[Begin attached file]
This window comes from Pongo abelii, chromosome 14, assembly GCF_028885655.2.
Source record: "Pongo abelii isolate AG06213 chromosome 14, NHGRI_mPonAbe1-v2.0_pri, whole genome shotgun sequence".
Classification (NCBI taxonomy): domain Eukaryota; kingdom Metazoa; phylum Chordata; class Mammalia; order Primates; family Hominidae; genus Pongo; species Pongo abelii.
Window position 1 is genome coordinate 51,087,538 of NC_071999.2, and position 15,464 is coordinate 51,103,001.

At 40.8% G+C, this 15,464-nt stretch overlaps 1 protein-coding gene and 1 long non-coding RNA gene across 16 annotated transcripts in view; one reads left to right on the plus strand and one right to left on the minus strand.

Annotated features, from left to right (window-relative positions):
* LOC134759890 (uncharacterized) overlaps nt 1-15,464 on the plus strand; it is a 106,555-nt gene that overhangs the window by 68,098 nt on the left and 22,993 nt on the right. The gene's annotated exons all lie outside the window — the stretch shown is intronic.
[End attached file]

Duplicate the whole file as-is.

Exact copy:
This window comes from Pongo abelii, chromosome 14, assembly GCF_028885655.2.
Source record: "Pongo abelii isolate AG06213 chromosome 14, NHGRI_mPonAbe1-v2.0_pri, whole genome shotgun sequence".
Classification (NCBI taxonomy): domain Eukaryota; kingdom Metazoa; phylum Chordata; class Mammalia; order Primates; family Hominidae; genus Pongo; species Pongo abelii.
Window position 1 is genome coordinate 51,087,538 of NC_071999.2, and position 15,464 is coordinate 51,103,001.

At 40.8% G+C, this 15,464-nt stretch overlaps 1 protein-coding gene and 1 long non-coding RNA gene across 16 annotated transcripts in view; one reads left to right on the plus strand and one right to left on the minus strand.

Annotated features, from left to right (window-relative positions):
* LOC134759890 (uncharacterized) overlaps nt 1-15,464 on the plus strand; it is a 106,555-nt gene that overhangs the window by 68,098 nt on the left and 22,993 nt on the right. The gene's annotated exons all lie outside the window — the stretch shown is intronic.